Moby Dick Monday

Moby Dick, or, The Whale by Herman Melville

Tor Classics, New York, 1996

This book was mooched.

Moby Dick Monday is a read-along organized by Ti at Book Chatter.

I have read to Chapter 87 and am continually amazed at the breadth and depth of Melville’s novel.  It is an astounding mix of geography, philosophy, nature studies and social criticism.  It is hard to imagine how he gathered all the information crammed it this book and how he allowed himself the creative freedom to wander through such wide-ranging ideas as free will, determinism, religion, slavery, freedom and natural science. 

Melville’s general knowledge of history, mythology and philosophy was incredibly broad.  He must have been a voracious reader. At one point he refers to the  “dread Goddess’s vail at Sais”.  I had to look this up and found a link that lead to Neith, the Egyptian goddess of war and hunting.  Further reading lead me to an interpretation of her name as “water”, possibly the primordial water of creation.

Then there is philosophy and Melville’s constant jabs at peoples beliefs.  Who but Melville would compare a Sperm Whale’s head to Kant or Locke?

From Chapter 73: Stubb and Flask Kill a Right Whale; and Then Have A Talk Over Him.

In good time, Flask’s saying proved true. As before, the Pequod steeply leaned over towards the sperm whale’s head, now, by the counterpoise of both heads, she regained her even keel; though sorely strained, you may well believe. So, when on one side you hoist in Locke’s head, you go over that way; but now, on the other side, hoist in Kant’s and you come back again; but in very poor plight. Thus, some minds for ever keep trimming boat. Oh, ye foolish! throw all these thunder-heads overboard, and then you will float light and right.

I loved the comparison between the Sperm Whale’s head and the Right Whale’s head and the descriptions of standing in their mouths and of the teeth and the baleen.  How did the author gain this knowledge, it reads as if he stood there himself. 

From Chapter 74: The Sperm Whale’s Head-Contrasted View

Let us now with whatever levers and steam-engines we have at hand, cant over the sperm whale’s head, that it may lie bottom up; then, ascending by a ladder to the summit, have a peep down the mouth; and were it not that the body is now completely separated from it, with a lantern we might descend into the great Kentucky Mammoth Cave of his stomach. But let us hold on here by this tooth, and look about us where we are. What a really beautiful and chaste-looking mouth! from floor to ceiling, lined, or rather papered with a glistening white membrane, glossy as bridal satins.

 Of course, he again falls back on philosophy.

From chapter 75: The Right Whale’s Head-Contrasted View

Can you catch the expression of the Sperm Whale’s there? It is the same he died with, only some of the longer wrinkles in the forehead seem now faded away. I think his broad brow to be full of a prairie-like placidity, born of a speculative indifference as to death. But mark the other head’s expression. See that amazing lower lip, pressed by accident against the vessel’s side, so as firmly to embrace the jaw. Does not this whole head seem to speak of an enormous practical resolution in facing death? This Right Whale I take to have been a Stoic; the Sperm Whale, a Platonian, who might have taken up Spinoza in his latter years.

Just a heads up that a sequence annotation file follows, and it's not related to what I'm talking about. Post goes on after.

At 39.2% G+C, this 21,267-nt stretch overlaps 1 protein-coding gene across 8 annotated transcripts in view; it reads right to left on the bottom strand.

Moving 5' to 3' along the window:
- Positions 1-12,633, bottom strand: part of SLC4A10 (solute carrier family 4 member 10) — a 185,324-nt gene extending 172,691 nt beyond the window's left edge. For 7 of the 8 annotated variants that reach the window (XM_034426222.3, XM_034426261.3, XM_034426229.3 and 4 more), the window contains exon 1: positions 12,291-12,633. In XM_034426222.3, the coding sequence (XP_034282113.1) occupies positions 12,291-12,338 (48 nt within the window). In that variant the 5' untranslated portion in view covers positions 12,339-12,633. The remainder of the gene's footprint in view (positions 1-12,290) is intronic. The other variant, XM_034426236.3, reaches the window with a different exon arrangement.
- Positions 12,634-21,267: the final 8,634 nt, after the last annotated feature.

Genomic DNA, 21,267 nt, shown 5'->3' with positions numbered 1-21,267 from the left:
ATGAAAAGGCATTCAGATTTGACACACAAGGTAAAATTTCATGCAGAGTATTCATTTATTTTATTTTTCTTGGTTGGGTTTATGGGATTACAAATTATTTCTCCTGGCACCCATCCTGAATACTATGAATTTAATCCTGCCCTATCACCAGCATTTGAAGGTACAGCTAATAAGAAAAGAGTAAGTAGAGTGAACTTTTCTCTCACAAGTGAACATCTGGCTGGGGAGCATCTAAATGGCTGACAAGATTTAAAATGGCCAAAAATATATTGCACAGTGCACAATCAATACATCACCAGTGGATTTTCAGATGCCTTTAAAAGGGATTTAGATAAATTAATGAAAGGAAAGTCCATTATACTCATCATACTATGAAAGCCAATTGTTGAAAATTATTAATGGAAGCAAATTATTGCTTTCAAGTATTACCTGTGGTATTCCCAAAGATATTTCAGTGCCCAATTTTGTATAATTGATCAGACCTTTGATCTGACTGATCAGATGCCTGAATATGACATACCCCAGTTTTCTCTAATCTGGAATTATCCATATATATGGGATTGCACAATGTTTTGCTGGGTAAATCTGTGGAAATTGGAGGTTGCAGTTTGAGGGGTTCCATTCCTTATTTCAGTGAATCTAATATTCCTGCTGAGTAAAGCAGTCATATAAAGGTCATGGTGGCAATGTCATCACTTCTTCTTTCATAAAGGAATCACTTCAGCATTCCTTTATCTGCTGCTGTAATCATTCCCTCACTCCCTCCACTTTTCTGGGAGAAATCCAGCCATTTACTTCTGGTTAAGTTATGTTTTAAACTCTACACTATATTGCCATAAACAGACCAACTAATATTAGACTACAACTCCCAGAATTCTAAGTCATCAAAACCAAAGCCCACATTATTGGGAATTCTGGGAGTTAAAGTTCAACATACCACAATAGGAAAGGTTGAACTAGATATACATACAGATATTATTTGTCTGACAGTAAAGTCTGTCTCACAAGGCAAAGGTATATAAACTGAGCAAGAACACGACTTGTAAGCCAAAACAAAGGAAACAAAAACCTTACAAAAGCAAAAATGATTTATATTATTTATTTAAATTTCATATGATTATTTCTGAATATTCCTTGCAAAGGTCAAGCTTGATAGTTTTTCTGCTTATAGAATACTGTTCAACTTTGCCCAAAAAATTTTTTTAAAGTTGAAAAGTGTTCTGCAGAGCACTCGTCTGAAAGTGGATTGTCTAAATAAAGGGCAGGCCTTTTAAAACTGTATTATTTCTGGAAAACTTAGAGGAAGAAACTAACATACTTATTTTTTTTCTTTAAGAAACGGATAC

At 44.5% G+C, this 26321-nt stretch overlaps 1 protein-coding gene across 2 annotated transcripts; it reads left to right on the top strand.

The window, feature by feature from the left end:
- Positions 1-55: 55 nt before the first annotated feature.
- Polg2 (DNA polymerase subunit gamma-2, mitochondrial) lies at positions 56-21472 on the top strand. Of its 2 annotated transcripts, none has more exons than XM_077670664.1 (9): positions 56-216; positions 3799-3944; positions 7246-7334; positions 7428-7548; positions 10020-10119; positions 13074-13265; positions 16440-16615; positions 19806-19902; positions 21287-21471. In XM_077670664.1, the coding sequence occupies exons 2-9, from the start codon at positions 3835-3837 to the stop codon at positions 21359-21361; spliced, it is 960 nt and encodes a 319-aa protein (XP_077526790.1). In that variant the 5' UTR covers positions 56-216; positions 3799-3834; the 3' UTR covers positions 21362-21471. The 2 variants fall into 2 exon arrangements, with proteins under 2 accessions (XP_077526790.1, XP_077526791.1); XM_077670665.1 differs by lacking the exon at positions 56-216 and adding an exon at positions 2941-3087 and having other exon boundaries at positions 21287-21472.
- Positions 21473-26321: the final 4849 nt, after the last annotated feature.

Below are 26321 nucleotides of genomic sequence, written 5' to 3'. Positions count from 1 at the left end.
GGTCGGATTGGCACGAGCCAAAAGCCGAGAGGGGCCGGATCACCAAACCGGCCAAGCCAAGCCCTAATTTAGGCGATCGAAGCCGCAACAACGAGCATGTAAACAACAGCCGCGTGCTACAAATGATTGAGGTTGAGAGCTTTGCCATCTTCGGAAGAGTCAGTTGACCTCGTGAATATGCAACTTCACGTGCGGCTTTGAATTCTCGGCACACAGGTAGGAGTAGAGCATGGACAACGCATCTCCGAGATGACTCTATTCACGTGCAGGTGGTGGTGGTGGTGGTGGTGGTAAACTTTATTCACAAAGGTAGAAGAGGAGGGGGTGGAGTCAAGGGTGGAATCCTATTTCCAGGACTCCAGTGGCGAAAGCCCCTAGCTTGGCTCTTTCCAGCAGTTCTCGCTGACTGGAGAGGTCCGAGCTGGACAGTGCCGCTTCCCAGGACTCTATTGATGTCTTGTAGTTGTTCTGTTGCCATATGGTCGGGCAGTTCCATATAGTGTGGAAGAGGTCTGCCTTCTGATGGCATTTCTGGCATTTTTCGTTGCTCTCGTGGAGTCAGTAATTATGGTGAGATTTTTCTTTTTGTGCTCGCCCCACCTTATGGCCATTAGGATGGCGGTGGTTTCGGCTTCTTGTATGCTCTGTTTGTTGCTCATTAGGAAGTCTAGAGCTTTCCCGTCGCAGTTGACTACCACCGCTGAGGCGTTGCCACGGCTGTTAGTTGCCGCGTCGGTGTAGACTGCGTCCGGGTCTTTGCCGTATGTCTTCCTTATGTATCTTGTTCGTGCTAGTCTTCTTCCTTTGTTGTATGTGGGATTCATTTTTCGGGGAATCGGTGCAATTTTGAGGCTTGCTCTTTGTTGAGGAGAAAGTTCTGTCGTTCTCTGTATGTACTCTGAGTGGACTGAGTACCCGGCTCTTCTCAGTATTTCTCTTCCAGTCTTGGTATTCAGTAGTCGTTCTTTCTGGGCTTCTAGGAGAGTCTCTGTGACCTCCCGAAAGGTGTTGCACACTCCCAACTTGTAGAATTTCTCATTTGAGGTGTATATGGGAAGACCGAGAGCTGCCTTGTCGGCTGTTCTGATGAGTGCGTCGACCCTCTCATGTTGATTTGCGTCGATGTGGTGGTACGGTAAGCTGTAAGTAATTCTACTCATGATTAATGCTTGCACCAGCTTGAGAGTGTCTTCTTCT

Sorry, sorry, I just can’t help myself.  I have to offer these quotes.  I find myself laughing out loud and have no other why of explaining myself.  I just keep reading passages to whom ever while listen. 

But not all of it is so humorous.  I had a very hard time with the descriptions of the butchering.  I am sure that was Melville’s intent. 

I am taking part in this adventure with others:

Ti at Book Chatter

Jill/Softdrink of Fizzy Thoughts

Jill of RhapsodyinBooks

Dar of Peeking Between the Pages

Eva of A Striped Armchair

Wisteria from Bookworm’s Dinner

Sandra at Fresh Ink Books

Claire from kiss a cloud (will join us in 2010)

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4 Comments

Filed under Read-Along, Review

4 responses to “Moby Dick Monday

  1. Yes, Ishmael/Melville really is rather Joycean in the depth and breadth of his knowledge, in my opinion. And it’s so impressive how he manages to analogize every aspect of whaling to some political, philosophical, or sociological observations.

  2. Ti

    The amount of research contained within the novel is quite impressive. I’ve looked all over but I’m curious how long it took Melville to write the book. I know that he wrote all day, well into night but I’ve not been able to find out how long it took to complete.

    • Ti – The introduction to the copy I have says it took Melville a year and four months to write Moby Dick. The more I read the more I want to learn about the man that wrote this novel.

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